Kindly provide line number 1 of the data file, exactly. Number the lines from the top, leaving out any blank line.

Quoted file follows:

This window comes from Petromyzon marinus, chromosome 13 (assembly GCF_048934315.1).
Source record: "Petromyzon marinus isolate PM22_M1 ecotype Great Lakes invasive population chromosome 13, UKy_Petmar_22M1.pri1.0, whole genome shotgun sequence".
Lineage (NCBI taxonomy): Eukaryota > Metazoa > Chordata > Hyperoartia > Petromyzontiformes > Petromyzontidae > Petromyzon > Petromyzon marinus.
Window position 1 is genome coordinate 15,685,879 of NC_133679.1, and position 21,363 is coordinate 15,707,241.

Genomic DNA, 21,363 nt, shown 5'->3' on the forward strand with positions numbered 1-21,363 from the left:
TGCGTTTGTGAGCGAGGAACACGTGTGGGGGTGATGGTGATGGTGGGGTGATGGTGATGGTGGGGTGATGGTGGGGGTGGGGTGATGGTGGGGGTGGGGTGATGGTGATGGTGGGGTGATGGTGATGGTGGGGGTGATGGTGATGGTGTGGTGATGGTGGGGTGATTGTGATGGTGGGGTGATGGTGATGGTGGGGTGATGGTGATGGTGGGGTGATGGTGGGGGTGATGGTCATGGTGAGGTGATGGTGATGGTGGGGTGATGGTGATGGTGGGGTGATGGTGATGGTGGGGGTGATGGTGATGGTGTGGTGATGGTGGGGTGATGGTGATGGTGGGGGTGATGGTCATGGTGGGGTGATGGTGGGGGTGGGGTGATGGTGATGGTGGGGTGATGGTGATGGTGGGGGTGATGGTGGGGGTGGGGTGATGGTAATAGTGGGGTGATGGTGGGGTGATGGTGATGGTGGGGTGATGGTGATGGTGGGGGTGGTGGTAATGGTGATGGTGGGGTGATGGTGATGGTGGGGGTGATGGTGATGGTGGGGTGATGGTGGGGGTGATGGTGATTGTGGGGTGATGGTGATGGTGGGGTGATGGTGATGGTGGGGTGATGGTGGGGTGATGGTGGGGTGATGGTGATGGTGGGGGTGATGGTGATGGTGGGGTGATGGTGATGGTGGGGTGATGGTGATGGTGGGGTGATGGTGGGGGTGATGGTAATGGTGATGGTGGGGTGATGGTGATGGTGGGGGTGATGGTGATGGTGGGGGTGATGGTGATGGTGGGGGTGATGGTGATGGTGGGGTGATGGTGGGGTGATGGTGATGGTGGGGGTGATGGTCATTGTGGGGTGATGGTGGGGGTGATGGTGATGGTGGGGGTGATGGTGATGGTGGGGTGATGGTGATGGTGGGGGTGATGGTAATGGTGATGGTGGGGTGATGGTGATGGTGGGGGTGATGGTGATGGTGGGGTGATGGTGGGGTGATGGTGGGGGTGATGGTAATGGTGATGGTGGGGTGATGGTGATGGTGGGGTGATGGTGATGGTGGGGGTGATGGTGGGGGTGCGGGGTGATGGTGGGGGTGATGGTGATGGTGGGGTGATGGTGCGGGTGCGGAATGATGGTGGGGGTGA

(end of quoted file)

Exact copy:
This window comes from Petromyzon marinus, chromosome 13 (assembly GCF_048934315.1).